Donald Ferrick, age 17, one of the assailants in the murder of Rabbi Samuel Bernard London is flanked by detectives during his arraignment.

The doorbell of our 20-41 WaveCrest Gardens apartment was ringing. It was 2:50 a. m. on a hot steamy July morning back in year 1952. My father, awakened from a deep sleep ambled to the front door wearing only boxer undershorts. Clad only in my tighty-whities I followed close behind. My dad raised the front-door peephole, looked out into the hallway and then unlocked and opened the door. Two uniformed policemen were standing in front of us.

My mother called out from deep within the back hall: "Who is it, dear? " Even before my father had the opportunity to respond - one of the officers called out: "sorry Miss - but you'll have to get dressed and come with us. " Of course he was addressing my mother who was still standing unseen at the rear of our apartment. In haste, she had managed to pull on a robe over her nightgown and had found a pair of well-worn bedroom slippers. At that point, my father stood aside allowing the police to enter our four and one-half room rental apartment.

To my child's mind I understood that the cops had arrived to cart my mother off to jail. I was eight years old; so what did I know? Briefly, the situation was explained to my father during which time he began ordering me, not once but many times, to return to my room. This really was none of my business but I felt that if my mother had committed a crime serious enough to warrant an early-morning visit from two of New York's finest, I needed to know exactly what was happening and frankly, I had no intention of running off to my room and hiding under the bed. After all I was a (television) Dragnet fan- and I wanted the facts! Just the facts, ma'am.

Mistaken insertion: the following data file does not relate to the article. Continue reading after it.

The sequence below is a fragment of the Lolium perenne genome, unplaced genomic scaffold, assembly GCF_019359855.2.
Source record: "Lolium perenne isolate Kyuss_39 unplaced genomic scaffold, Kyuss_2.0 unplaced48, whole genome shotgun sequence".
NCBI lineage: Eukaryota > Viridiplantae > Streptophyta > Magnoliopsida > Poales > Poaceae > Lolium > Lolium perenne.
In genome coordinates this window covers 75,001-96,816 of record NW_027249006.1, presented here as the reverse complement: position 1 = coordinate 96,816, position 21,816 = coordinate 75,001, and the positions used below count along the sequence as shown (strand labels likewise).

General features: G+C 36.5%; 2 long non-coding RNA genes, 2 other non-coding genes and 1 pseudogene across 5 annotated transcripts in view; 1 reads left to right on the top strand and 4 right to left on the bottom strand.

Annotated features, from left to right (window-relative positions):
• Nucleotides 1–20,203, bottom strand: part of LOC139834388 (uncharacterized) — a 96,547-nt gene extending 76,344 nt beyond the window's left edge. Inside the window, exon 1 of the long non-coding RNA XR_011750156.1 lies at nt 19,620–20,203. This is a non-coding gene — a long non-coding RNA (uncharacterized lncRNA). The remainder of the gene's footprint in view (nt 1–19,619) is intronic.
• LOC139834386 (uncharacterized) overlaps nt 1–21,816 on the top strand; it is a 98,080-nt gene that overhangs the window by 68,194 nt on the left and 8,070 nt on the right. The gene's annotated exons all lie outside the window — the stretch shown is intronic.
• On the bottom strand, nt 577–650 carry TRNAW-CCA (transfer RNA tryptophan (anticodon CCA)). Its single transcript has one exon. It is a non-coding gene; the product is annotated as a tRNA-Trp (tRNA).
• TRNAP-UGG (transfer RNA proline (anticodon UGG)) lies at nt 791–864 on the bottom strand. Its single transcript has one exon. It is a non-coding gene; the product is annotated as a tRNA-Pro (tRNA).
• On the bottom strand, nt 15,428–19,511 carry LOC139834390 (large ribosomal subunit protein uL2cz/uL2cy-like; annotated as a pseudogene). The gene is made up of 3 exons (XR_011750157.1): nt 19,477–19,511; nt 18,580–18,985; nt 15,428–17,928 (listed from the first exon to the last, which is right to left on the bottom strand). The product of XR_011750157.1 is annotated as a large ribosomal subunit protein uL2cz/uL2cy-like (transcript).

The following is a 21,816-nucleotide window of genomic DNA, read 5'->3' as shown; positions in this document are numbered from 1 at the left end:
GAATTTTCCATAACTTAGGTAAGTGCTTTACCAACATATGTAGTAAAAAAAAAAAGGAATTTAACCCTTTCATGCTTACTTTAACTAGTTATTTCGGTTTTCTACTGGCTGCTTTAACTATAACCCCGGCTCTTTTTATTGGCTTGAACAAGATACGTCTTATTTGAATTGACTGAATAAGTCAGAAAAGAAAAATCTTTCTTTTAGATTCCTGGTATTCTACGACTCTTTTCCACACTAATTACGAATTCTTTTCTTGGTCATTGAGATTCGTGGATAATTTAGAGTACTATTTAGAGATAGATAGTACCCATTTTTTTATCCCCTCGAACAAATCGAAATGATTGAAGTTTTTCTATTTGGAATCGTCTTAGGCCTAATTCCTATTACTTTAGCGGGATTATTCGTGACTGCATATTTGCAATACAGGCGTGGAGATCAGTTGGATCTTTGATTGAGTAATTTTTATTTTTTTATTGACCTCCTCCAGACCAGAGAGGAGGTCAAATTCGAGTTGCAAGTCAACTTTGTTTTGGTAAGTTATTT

Briefly, the cops told my dad that a few weeks before, a priest had been shot and murdered in Central Park by two teen thugs. The two men had dismantled the weapon, carried it out to Rockaway's Playland, sold it to the proprietor of a shooting gallery. My mother (then Manager of the playland park) had granted written permission for the shooting gallery to purchase that additional gun to be used in that concession. So, mom had to "go downtown" to answer some questions. "Downtown" back in those days meant Jamaica, Queens - aka Central Booking. My father was told to get dressed and to follow the squad car to Jamaica where, after answering some basic but important questions, my mom would no longer be detained. My dad would need to drive her back home to Far Rockaway. No such invitation was extended to me so I was expected to stay at home and wait for the eventual return of my parents.

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